Sep13

ESA Policy News: September 13

ESA action alert on Farm Bill;
FWS extends comment period on wolf delisting;
Science Laureates bill torpedoed;
Budget punted;
EPA announces environmental justice grants;
NOAA says human activity influenced 2013 extreme weather events.

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ESA Policy News: August 23
Aug23

ESA Policy News: August 23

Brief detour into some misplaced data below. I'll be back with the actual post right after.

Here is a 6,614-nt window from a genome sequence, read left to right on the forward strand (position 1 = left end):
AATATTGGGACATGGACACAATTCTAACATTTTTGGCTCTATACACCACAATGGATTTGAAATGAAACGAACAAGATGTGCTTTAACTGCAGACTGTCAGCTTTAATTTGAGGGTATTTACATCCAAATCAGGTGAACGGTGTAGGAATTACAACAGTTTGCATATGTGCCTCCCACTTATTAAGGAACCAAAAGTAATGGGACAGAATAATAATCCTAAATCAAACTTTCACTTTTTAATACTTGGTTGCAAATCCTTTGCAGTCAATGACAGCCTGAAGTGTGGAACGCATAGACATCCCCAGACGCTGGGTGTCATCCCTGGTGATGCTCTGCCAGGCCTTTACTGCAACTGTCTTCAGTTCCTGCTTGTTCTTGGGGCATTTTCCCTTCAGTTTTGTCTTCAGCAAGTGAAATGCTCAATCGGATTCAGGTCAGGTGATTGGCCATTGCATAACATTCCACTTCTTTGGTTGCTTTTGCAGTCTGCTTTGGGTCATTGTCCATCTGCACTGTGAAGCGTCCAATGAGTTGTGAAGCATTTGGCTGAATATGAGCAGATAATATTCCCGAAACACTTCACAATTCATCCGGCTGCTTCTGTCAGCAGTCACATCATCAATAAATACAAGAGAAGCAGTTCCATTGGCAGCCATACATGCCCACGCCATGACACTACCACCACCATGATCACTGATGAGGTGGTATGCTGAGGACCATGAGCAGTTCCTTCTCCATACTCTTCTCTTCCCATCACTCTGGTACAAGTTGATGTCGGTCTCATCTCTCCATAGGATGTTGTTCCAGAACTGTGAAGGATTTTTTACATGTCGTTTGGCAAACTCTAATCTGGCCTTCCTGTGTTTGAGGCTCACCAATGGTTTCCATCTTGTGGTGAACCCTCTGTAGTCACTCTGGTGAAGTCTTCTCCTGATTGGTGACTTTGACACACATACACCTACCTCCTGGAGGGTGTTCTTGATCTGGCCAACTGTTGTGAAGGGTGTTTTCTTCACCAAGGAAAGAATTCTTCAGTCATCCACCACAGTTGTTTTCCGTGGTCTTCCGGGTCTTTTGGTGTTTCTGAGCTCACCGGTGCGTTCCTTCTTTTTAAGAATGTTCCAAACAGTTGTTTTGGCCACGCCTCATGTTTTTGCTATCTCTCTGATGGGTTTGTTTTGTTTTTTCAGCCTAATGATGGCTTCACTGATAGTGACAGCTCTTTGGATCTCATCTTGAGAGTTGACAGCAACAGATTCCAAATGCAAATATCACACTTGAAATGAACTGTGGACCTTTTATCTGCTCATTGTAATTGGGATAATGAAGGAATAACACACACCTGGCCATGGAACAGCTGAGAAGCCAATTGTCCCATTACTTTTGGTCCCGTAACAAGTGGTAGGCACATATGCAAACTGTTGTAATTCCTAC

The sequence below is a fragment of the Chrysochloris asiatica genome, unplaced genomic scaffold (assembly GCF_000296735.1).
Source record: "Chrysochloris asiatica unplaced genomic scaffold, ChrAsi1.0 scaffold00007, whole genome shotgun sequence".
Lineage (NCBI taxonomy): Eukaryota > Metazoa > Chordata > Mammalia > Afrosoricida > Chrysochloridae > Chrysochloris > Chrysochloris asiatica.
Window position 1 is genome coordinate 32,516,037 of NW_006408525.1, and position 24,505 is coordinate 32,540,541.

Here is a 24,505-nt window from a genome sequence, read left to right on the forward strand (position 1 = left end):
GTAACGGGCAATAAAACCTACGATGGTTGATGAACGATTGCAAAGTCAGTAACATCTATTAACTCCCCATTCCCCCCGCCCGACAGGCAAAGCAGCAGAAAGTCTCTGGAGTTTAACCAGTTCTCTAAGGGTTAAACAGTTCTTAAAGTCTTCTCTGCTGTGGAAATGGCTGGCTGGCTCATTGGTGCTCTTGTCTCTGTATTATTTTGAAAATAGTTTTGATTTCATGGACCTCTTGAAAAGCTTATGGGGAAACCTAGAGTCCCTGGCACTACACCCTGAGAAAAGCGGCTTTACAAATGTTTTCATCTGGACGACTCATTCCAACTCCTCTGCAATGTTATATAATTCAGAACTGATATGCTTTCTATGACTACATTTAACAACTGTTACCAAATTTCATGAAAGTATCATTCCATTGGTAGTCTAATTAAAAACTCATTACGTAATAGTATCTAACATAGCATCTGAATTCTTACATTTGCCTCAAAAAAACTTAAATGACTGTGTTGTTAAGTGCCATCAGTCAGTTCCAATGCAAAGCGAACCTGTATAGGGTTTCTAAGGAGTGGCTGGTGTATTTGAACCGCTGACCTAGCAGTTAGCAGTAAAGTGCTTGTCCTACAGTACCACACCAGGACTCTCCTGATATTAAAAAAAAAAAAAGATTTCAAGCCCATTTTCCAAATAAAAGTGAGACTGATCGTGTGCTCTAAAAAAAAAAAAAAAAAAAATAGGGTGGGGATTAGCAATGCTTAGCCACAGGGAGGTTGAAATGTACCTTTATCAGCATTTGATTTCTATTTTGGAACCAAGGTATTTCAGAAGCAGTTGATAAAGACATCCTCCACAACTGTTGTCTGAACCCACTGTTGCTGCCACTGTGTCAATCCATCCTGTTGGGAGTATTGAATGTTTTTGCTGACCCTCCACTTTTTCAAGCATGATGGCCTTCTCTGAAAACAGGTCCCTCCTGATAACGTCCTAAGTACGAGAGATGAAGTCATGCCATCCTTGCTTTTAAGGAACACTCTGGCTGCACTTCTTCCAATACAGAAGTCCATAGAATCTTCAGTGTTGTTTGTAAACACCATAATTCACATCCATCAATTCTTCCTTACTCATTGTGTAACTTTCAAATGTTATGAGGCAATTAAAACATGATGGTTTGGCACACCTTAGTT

Here are some highlights from the latest ESA Policy News by Policy Analyst Terence Houston.  Read the full Policy News here. APPROPRIATIONS: ENVIRONMENTAL AGENCIES SLASHED, FIRE PREVENTION GETS BOOST Congress has adjourned for the August district work period leaving a full plate of must-dos when members return after Labor Day. Many items on their list will  need to be addressed before the end of September. The largest item will be the completion of the appropriations cycle. While it is typical for many (if not most) appropriations bills not to have been sent to the president’s desk at this stage, the current party divide between the House and the Senate had added an extra layer of contention to the appropriations cycle in recent years. The Democratic-controlled Senate must reach a consensus with the Republican-controlled House on spending levels for 12 appropriations spending bills in order to prevent a partial or full shutdown of the government on Sept. 30, when Fiscal Year (FY) 2013 ends. The partisan tension is heightened by the continued budget sequestration, given that Republicans in the House are drafting their non-defense discretionary spending assuming the sequestration continues through FY 2014 while Senate Democrats are drafting their bills in line with the much higher spending caps originally mandated in the Budget Control Act in 2011. Nonetheless, unless the House and Senate can either come up with a deficit reduction alternative to the existing sequester or vote to nullify it altogether, sequestration by law will continue to be implemented through FY 2014 and beyond. Congress must also reach a consensus on reauthorization of the farm bill, which also runs out on Sept. 30. Both the House and Senate have passed farm bills, but the legislation differs substantially both in funding and scope. The Senate bill, which passed by a bipartisan vote of 66-27, also includes a requirement that farmers meet certain conservation requirements in order to receive federal subsidies for crop insurance. The House farm bill, which passed by a narrow vote of 216-208 with no Democratic support, does not include the conservation provisions and lacks a food stamp extension as House Republicans were not able to reach a consensus on food stamp funding prior to the August recess. It also differs from the Senate in that it includes provisions that waive regulatory rules related to pesticide control and environmental reviews of forestry projects. Another major issue Congress will have to tackle around the same time is the national debt ceiling, which is projected to be reached around the start of the new fiscal year. Members of Congress have so far been unsuccessful in reaching an agreement on a deficit...